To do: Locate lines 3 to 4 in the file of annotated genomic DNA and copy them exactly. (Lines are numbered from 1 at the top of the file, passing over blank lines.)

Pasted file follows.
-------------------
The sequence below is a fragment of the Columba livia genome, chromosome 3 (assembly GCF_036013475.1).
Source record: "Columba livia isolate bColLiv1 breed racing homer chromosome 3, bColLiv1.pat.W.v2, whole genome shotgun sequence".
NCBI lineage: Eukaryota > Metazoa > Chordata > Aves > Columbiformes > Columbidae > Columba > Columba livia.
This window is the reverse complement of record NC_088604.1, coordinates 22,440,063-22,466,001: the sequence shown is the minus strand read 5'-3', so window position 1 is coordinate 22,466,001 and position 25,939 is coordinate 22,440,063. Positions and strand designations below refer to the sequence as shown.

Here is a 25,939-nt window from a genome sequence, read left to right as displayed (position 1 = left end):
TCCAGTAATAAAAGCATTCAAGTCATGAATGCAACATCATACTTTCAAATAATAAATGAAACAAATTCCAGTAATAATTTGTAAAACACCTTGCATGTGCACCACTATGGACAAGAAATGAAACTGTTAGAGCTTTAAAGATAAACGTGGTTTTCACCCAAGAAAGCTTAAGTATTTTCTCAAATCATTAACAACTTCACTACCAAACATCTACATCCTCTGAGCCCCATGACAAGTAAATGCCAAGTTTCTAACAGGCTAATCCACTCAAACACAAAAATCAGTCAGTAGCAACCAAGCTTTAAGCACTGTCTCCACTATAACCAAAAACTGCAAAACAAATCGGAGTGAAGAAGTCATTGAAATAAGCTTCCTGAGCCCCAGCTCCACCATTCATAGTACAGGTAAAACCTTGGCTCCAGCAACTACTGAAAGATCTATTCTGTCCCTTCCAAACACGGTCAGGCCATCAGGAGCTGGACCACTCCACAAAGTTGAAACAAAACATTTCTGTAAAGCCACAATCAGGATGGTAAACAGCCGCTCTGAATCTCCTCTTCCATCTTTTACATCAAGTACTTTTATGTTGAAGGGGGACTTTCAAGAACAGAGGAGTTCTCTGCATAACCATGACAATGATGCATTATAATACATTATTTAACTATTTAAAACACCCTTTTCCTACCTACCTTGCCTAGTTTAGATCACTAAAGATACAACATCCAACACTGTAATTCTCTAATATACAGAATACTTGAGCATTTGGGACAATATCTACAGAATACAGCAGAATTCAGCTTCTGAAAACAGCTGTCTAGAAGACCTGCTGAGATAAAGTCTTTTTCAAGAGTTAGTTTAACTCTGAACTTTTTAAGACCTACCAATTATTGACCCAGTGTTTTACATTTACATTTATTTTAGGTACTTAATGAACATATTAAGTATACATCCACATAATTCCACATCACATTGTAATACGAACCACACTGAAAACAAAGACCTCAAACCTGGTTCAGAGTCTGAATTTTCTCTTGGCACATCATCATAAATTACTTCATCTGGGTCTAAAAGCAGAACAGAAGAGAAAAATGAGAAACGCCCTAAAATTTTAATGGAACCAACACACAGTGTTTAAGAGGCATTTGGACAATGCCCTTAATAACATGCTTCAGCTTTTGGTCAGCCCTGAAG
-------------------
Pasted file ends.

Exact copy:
NCBI lineage: Eukaryota > Metazoa > Chordata > Aves > Columbiformes > Columbidae > Columba > Columba livia.
This window is the reverse complement of record NC_088604.1, coordinates 22,440,063-22,466,001: the sequence shown is the minus strand read 5'-3', so window position 1 is coordinate 22,466,001 and position 25,939 is coordinate 22,440,063. Positions and strand designations below refer to the sequence as shown.